In the New Testament, an “open door” seems to denote an “opportunity.”


Acts 14:27 NKJV


27     Now when they had come and gathered the church together, they reported all that God had done with them, and that He had opened the door of faith to the Gentiles.




Before continuing, I want you to be aware of the grammatical structure in these three commands.  The Greek language can say more in one word through the grammatical rules that pertain to it, than the English language can in half a dozen words.  It is also in the imperative mode – meaning, this is a command.


Ask, Seek and Knock are each verbs in the second person, meaning, “You Ask, Seek or Knock.”  The verb is also in the present tense, active case.  This speaks of continuous action.  It is not a one-time act.


Thus, we have the translation: “Ask and keep on asking, and it shall be given you: keep on seeking and you shall find, keep on knocking, and it shall be opened unto you.”


See how it is rendered in the New Living Translation and the Complete Jewish Bible.


Matthew 7:7 (NLT)


7       Keep on asking, and you will receive what you ask for. Keep on seeking, and you will find. Keep on knocking, and the door will be opened to you.


Matthew 7:7 CJB


7       Keep asking, and it will be given to you; keep seeking, and you will find; keep knocking, and the door will be opened to you.


The tense of the verbs – ask, seek & knock – can be in two modes.  They could be like the command, “Shut the door.”  That is an immediate and single action.  They could also be like the command, “Always shut the door,” or “Keep on shutting the door.”  The latter is the mode of the three commands in our text.  It indicates there should be continuous, persistent, and habitual action.  Additionally, there seems to be a progression of intensity in ask – seek – knock.


The emphasis on being persistent and diligent in prayer is repeated a number of times in the New Testament.  Christ gave a parable about the importance of persistence in prayer.  Notice the reason Christ gave the parable.


Luke 18:1 NKJV


1       Then He spoke a parable to them, that men always ought to pray and not lose heart,


This indicates there should be diligence, urgency, and persistence in prayer.  The believer should never give up.


Luke 18:7 NKJV


7       And shall God not avenge His own elect who cry out day and night to Him, though He bears long with them?


He is telling believers to cry out to Him day and night if necessary.


Let’s look at several other passage that communicate the idea of persistence in prayer.  Paul wrote, in Romans 12:12 (NKJV), that believers are to be:


2       rejoicing in hope, patient in tribulation, continuing steadfastly in prayer;


We should be persistent in prayer, clinging to it continuously.


Ephesians 6:18 NKJV


18     Praying always with all prayer and supplication in the Spirit, being watchful to this end with all perseverance and supplication for all the saints —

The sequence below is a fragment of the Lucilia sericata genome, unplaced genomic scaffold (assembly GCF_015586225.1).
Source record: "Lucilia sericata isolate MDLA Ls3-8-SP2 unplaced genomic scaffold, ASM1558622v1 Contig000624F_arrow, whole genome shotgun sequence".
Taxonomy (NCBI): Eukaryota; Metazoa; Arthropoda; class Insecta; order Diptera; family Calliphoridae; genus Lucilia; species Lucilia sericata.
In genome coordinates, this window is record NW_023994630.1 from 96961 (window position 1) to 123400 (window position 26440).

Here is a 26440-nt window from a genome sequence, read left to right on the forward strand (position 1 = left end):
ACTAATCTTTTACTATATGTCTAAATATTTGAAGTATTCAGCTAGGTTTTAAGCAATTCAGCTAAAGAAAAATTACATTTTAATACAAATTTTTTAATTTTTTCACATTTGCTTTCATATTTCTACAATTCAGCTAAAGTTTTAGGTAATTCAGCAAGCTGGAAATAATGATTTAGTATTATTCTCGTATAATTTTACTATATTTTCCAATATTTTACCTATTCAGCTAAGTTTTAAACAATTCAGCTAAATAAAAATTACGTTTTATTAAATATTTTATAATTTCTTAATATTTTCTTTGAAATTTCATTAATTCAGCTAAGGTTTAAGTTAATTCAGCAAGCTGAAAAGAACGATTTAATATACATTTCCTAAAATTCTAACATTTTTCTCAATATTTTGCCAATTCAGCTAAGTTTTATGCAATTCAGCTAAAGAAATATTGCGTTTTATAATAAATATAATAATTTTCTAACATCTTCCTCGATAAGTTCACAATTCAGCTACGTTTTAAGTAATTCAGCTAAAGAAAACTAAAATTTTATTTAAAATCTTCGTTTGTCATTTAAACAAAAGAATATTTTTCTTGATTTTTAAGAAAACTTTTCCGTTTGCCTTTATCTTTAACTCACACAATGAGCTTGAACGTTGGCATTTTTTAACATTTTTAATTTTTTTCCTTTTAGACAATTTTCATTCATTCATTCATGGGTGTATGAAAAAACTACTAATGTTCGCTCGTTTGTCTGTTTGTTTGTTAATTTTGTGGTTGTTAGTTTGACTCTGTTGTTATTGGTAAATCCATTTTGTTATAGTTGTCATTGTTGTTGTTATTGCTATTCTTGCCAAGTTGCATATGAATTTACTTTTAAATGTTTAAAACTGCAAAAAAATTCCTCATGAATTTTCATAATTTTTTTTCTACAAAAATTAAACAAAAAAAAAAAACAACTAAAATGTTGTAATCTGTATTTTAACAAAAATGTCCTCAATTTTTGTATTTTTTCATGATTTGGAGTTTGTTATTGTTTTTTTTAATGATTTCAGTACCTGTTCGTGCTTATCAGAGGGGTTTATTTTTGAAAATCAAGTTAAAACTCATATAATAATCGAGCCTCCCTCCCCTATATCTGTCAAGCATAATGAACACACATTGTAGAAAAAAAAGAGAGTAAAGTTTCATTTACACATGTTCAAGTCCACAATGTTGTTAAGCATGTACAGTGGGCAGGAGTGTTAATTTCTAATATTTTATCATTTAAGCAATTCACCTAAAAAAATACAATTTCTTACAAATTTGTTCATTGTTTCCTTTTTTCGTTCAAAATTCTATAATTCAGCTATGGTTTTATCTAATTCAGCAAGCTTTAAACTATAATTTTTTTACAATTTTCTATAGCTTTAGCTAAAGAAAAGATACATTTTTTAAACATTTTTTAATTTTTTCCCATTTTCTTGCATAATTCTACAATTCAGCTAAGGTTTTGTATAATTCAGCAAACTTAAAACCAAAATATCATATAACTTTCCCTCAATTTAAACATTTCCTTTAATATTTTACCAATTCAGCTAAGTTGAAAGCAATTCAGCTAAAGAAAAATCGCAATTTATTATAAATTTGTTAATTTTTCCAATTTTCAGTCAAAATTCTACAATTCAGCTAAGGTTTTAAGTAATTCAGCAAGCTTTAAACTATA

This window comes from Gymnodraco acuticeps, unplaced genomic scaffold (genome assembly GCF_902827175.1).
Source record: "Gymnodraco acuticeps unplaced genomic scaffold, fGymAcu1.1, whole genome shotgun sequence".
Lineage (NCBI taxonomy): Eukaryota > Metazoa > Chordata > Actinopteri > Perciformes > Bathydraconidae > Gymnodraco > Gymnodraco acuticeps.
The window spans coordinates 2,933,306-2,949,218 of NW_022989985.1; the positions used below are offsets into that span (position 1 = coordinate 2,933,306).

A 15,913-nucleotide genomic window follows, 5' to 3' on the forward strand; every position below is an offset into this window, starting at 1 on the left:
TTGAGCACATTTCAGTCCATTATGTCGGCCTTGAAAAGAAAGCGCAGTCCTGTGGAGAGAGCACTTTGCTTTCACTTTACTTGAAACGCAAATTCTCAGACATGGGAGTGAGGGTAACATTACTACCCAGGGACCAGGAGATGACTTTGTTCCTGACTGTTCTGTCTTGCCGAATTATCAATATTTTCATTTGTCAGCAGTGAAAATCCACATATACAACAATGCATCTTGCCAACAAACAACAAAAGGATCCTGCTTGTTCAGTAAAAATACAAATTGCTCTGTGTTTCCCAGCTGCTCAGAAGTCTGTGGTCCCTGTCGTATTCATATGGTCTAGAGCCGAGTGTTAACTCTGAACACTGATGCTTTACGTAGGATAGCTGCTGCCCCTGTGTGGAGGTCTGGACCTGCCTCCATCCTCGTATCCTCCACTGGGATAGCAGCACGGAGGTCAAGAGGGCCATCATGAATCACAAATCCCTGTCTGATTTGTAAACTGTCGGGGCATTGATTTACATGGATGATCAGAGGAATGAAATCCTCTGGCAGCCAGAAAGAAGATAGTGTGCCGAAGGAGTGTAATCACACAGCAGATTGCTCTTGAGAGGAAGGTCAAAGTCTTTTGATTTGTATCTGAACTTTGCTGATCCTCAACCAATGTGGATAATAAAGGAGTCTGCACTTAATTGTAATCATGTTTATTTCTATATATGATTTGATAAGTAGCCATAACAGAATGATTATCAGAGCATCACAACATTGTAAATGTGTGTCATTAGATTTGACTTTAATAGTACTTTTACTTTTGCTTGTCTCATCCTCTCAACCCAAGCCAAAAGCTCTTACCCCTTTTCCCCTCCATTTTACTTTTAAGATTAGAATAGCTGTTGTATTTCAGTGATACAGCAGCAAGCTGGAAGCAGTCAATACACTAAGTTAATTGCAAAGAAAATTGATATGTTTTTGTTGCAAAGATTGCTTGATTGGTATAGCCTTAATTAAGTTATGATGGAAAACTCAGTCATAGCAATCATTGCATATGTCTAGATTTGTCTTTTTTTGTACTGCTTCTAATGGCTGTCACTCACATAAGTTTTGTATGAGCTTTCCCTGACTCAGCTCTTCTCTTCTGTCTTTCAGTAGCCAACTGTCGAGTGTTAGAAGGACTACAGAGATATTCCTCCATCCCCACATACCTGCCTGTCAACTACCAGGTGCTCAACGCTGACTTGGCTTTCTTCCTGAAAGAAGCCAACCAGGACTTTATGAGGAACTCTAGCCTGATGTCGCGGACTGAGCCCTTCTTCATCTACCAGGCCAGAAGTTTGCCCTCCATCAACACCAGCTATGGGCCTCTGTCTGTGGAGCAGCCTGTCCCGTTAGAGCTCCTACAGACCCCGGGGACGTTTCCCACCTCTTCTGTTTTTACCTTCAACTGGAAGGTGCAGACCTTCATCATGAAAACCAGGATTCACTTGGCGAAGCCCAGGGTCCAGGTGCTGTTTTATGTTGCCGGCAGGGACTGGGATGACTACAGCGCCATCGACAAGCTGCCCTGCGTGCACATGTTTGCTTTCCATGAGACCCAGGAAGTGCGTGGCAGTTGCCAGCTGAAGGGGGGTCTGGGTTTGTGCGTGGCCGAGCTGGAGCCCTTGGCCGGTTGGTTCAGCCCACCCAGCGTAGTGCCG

The word that is translated as “perseverance” in this verse is the same as that translated as “continuing steadfastly” in Romans 12:12.


Colossians 4:2 NKJV


2       Continue earnestly in prayer, being vigilant in it with thanksgiving;


                   The same word is used again hereto indicate persistence and perseverance in prayer.


For the rest of our time this morning, I want to take you to a passage in Luke 11.


Luke 11:5-13    (NIV)


5       Then he said to them, "Suppose one of you has a friend, and he goes to him at midnight and says, 'Friend, lend me three loaves of bread,

6       because a friend of mine on a journey has come to me, and I have nothing to set before him.'

7       "Then the one inside answers, 'Don't bother me. The door is already locked, and my children are with me in bed. I can't get up and give you anything.'

8       I tell you, though he will not get up and give him the bread because he is his friend, yet because of the man's boldness he will get up and give him as much as he needs.

9       "So I say to you: Ask and it will be given to you; seek and you will find; knock and the door will be opened to you.

10     For everyone who asks receives; he who seeks finds; and to him who knocks, the door will be opened.

11     "Which of you fathers, if your son asks for a fish, will give him a snake instead?

12     Or if he asks for an egg, will give him a scorpion?

13     If you then, though you are evil, know how to give good gifts to your children, how much more will your Father in heaven give the Holy Spirit to those who ask him!"


There are three people mentioned in this Passage.  There is the out-of-town visitor.  And there are two local men, probably neighbors.  We are told that the visitor is a friend of the first local man.  We are also told that the man who received the visitor went to his friend, the second local man.  We are not told anything whether the visitor was a friend of the 2nd local man.  I think we could probably surmise that they were not.


As I was thinking about this Passage, a number of seemingly unrelated Passages came to mind.  In these verses, there is reference to only one closed door, but in fact there may have been two.  As the story unfolds, there is a visitor from a far city who comes to visit his friend.  With it being, as the Scripture says, midnight, do you think the first door was open or closed?  If it was closed, thus indicating that they did not wish to be disturbed, it didn’t keep the visiting friend from knocking.  And we have no record that the first local man was reluctant to get up to open the door.  The man invites the visiting friend in and begins the task of preparing the customary meal for this wearied traveler.


As you think about this custom of having a time of feasting and fellowship when a visitor arrives, let your minds wander to and ponder a verse found in Revelation 3:20


Revelation 3:20 (KJV)


20     Behold, I stand at the door, and knock: if any man hear my voice, and open the door, I will come in to him, and will sup with him, and he with me.


I’m not sure that it can be demonstrated that there is a 100% fit between the customary meal when a visitor come to your home and what we are being told here in Revelation 3:20.  But allow me to draw the parallel.